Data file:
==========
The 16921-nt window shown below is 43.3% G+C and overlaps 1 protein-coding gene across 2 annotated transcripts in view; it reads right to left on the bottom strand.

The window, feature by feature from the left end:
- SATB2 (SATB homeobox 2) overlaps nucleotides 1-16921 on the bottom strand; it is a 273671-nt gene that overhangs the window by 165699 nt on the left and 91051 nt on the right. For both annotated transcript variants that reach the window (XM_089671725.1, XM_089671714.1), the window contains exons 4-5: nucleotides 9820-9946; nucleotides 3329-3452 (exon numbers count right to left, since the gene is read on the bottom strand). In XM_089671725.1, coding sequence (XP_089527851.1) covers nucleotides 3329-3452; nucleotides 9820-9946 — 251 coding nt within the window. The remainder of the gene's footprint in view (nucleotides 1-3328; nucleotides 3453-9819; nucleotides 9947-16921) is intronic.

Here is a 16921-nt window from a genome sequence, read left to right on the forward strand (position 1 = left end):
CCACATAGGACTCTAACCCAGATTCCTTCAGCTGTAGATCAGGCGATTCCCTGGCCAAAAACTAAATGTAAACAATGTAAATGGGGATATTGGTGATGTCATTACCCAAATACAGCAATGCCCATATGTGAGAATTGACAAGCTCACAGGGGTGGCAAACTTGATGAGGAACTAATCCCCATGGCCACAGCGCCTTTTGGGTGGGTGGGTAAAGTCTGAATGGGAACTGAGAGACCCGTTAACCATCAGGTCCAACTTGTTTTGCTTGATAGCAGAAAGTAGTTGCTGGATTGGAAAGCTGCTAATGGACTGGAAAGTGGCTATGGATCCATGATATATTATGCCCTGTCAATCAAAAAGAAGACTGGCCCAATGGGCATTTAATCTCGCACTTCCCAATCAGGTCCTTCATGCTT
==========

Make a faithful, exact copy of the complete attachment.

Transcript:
The 16921-nt window shown below is 43.3% G+C and overlaps 1 protein-coding gene across 2 annotated transcripts in view; it reads right to left on the bottom strand.

The window, feature by feature from the left end:
- SATB2 (SATB homeobox 2) overlaps nucleotides 1-16921 on the bottom strand; it is a 273671-nt gene that overhangs the window by 165699 nt on the left and 91051 nt on the right. For both annotated transcript variants that reach the window (XM_089671725.1, XM_089671714.1), the window contains exons 4-5: nucleotides 9820-9946; nucleotides 3329-3452 (exon numbers count right to left, since the gene is read on the bottom strand). In XM_089671725.1, coding sequence (XP_089527851.1) covers nucleotides 3329-3452; nucleotides 9820-9946 — 251 coding nt within the window. The remainder of the gene's footprint in view (nucleotides 1-3328; nucleotides 3453-9819; nucleotides 9947-16921) is intronic.

Here is a 16921-nt window from a genome sequence, read left to right on the forward strand (position 1 = left end):
CCACATAGGACTCTAACCCAGATTCCTTCAGCTGTAGATCAGGCGATTCCCTGGCCAAAAACTAAATGTAAACAATGTAAATGGGGATATTGGTGATGTCATTACCCAAATACAGCAATGCCCATATGTGAGAATTGACAAGCTCACAGGGGTGGCAAACTTGATGAGGAACTAATCCCCATGGCCACAGCGCCTTTTGGGTGGGTGGGTAAAGTCTGAATGGGAACTGAGAGACCCGTTAACCATCAGGTCCAACTTGTTTTGCTTGATAGCAGAAAGTAGTTGCTGGATTGGAAAGCTGCTAATGGACTGGAAAGTGGCTATGGATCCATGATATATTATGCCCTGTCAATCAAAAAGAAGACTGGCCCAATGGGCATTTAATCTCGCACTTCCCAATCAGGTCCTTCATGCTT